Next up they need hardware, with an announcement apparently coming”in the next few weeks“. Here is where I speculate.  I personally cannot see any of the big name manufacturers jumping on-board but for an up and coming manufacturer it would be a great opportunity to get their name out there and ingratiate themselves with the Android community.  So that, in my mind, rules out Samsung (although Steve Kondik did work for them previously), HTC, and LG.  Then we need to think about those manufacturers that have actually worked with the developer community and welcome the open nature of Android with open arms.  Two companies spring to mind when thinking about this, Sony and Oppo.  I think Sony is far too big to be involved in something like this little startup so my money is leaning towards Oppo who have openly worked with the CM team to get CM working on the Oppo Find 5 in the past.  Whichever manufacturer gets onboard I see this as a very exciting prospect which could change the face of Android.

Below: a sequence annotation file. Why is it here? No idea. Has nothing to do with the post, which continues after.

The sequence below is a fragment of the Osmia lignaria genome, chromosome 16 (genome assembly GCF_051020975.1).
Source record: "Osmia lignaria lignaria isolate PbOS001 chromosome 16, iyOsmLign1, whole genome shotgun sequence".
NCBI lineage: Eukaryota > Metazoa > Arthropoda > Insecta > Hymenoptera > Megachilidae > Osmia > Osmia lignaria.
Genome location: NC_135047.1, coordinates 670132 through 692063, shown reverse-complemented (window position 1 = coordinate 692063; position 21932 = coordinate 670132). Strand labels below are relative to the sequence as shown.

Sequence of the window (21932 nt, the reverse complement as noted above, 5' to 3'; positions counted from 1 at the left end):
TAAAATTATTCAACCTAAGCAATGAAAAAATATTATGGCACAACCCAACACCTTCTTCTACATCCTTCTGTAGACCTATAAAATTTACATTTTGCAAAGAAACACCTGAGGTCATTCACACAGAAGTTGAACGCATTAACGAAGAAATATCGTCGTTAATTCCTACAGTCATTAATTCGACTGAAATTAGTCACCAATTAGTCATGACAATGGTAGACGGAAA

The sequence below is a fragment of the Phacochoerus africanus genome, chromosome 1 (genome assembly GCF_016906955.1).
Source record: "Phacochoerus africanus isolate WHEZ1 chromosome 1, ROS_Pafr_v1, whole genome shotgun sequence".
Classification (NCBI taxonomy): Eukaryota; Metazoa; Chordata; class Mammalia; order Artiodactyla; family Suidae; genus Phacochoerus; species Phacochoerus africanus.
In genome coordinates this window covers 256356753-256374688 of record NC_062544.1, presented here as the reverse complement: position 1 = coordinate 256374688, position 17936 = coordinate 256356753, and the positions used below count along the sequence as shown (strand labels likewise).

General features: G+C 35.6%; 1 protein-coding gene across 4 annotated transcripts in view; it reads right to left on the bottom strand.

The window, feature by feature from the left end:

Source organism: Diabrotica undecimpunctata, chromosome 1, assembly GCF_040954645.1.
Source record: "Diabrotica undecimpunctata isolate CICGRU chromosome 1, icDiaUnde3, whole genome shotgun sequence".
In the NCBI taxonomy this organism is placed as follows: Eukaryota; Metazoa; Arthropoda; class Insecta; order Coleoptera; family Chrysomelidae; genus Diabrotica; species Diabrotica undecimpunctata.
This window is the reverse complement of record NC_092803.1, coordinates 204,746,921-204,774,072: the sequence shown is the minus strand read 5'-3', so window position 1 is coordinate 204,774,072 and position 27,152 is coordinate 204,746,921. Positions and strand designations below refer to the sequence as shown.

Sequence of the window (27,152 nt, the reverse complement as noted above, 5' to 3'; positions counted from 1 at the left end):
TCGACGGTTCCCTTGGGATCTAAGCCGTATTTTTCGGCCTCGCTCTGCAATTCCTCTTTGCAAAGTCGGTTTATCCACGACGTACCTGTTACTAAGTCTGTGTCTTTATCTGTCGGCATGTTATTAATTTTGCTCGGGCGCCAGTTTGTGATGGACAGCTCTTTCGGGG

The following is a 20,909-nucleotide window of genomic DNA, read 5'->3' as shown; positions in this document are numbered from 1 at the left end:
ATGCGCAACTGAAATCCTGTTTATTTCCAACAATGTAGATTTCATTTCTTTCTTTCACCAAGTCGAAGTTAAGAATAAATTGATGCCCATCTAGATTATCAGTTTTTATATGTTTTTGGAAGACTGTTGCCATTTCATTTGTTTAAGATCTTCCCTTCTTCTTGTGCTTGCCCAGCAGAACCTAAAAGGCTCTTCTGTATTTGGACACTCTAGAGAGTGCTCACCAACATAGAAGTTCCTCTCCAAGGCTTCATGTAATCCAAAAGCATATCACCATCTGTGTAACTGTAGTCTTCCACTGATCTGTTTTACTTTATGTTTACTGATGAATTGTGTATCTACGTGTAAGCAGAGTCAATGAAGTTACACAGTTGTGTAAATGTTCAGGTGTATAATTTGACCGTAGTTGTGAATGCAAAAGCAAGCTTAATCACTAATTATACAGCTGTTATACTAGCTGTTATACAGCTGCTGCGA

There are still many lingering questions including: How will they monetise the company?  Through hardware alone?  Will they get the tick of approval from Google themselves, as is required to ship a device/ROM with the Google closed source apps (eg. Gmail, Maps etc)?  Koushik Dutta, a member of the team answered this by saying:

We’re in an interesting spot, because typically GSF is licensed to OEMs, not software vendors (us). But becoming a legitimate business entity and partnering with an OEM are the first steps to licensing GSF. Most of the technical hurdles have already been overcome (passing CTS).

Tom Moss, who is on our board, is the ex-head of Business Developments and Partnerships at Google. He basically drafted all the agreements to license GSF, anti fragmentation clauses, etc. He’ll be very helpful as well on this front moving forward.

In an interview with Engadget a company representative said that they hope to become  “the third major platform in the smartphone market” which is a confusing statement in itself.  Do they mean to fork Android and branch out themselves into a separate OS?  Will they still be based on the AOSP?  They have stated that “they are an ally to Google, not a competitor” although later by Steve was more ambiguous: